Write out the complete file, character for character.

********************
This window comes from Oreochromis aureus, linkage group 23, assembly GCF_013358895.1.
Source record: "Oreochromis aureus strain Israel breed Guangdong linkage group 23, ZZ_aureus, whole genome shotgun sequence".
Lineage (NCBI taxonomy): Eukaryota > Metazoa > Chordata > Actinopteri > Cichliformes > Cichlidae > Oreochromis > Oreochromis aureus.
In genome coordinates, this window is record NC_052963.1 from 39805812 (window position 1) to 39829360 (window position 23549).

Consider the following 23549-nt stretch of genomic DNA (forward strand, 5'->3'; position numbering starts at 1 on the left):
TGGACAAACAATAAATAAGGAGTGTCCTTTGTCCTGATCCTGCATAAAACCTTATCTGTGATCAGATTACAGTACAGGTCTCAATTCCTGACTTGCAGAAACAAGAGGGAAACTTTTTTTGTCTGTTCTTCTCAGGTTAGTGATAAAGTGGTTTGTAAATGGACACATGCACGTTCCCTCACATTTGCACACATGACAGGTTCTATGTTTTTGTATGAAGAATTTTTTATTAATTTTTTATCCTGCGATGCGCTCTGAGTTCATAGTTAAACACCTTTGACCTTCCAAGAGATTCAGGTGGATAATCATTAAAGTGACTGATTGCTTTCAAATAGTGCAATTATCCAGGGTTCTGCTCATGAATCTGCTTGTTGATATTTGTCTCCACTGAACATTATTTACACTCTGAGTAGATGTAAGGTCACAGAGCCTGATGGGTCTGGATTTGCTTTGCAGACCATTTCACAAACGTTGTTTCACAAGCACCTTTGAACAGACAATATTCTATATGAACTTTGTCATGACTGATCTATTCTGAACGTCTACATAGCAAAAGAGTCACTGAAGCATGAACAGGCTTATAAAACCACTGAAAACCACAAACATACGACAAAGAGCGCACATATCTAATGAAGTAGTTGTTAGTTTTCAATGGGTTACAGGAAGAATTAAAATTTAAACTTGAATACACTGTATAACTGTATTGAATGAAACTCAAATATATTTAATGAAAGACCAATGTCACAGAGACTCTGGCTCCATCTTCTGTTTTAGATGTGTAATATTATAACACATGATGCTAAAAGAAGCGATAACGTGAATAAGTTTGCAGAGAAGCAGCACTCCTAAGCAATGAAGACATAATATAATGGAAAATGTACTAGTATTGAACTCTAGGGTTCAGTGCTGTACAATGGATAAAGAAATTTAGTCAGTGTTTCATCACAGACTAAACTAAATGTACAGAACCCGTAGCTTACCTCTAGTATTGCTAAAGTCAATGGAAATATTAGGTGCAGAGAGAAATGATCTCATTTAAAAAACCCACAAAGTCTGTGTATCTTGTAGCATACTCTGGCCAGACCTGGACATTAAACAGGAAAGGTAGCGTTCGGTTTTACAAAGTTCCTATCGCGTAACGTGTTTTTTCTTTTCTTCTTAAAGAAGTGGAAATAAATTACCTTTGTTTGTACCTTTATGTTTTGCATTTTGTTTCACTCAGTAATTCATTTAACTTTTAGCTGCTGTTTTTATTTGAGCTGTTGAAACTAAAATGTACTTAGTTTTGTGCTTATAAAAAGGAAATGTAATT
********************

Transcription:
This window comes from Oreochromis aureus, linkage group 23, assembly GCF_013358895.1.
Source record: "Oreochromis aureus strain Israel breed Guangdong linkage group 23, ZZ_aureus, whole genome shotgun sequence".
Lineage (NCBI taxonomy): Eukaryota > Metazoa > Chordata > Actinopteri > Cichliformes > Cichlidae > Oreochromis > Oreochromis aureus.
In genome coordinates, this window is record NC_052963.1 from 39805812 (window position 1) to 39829360 (window position 23549).

Consider the following 23549-nt stretch of genomic DNA (forward strand, 5'->3'; position numbering starts at 1 on the left):
TGGACAAACAATAAATAAGGAGTGTCCTTTGTCCTGATCCTGCATAAAACCTTATCTGTGATCAGATTACAGTACAGGTCTCAATTCCTGACTTGCAGAAACAAGAGGGAAACTTTTTTTGTCTGTTCTTCTCAGGTTAGTGATAAAGTGGTTTGTAAATGGACACATGCACGTTCCCTCACATTTGCACACATGACAGGTTCTATGTTTTTGTATGAAGAATTTTTTATTAATTTTTTATCCTGCGATGCGCTCTGAGTTCATAGTTAAACACCTTTGACCTTCCAAGAGATTCAGGTGGATAATCATTAAAGTGACTGATTGCTTTCAAATAGTGCAATTATCCAGGGTTCTGCTCATGAATCTGCTTGTTGATATTTGTCTCCACTGAACATTATTTACACTCTGAGTAGATGTAAGGTCACAGAGCCTGATGGGTCTGGATTTGCTTTGCAGACCATTTCACAAACGTTGTTTCACAAGCACCTTTGAACAGACAATATTCTATATGAACTTTGTCATGACTGATCTATTCTGAACGTCTACATAGCAAAAGAGTCACTGAAGCATGAACAGGCTTATAAAACCACTGAAAACCACAAACATACGACAAAGAGCGCACATATCTAATGAAGTAGTTGTTAGTTTTCAATGGGTTACAGGAAGAATTAAAATTTAAACTTGAATACACTGTATAACTGTATTGAATGAAACTCAAATATATTTAATGAAAGACCAATGTCACAGAGACTCTGGCTCCATCTTCTGTTTTAGATGTGTAATATTATAACACATGATGCTAAAAGAAGCGATAACGTGAATAAGTTTGCAGAGAAGCAGCACTCCTAAGCAATGAAGACATAATATAATGGAAAATGTACTAGTATTGAACTCTAGGGTTCAGTGCTGTACAATGGATAAAGAAATTTAGTCAGTGTTTCATCACAGACTAAACTAAATGTACAGAACCCGTAGCTTACCTCTAGTATTGCTAAAGTCAATGGAAATATTAGGTGCAGAGAGAAATGATCTCATTTAAAAAACCCACAAAGTCTGTGTATCTTGTAGCATACTCTGGCCAGACCTGGACATTAAACAGGAAAGGTAGCGTTCGGTTTTACAAAGTTCCTATCGCGTAACGTGTTTTTTCTTTTCTTCTTAAAGAAGTGGAAATAAATTACCTTTGTTTGTACCTTTATGTTTTGCATTTTGTTTCACTCAGTAATTCATTTAACTTTTAGCTGCTGTTTTTATTTGAGCTGTTGAAACTAAAATGTACTTAGTTTTGTGCTTATAAAAAGGAAATGTAATT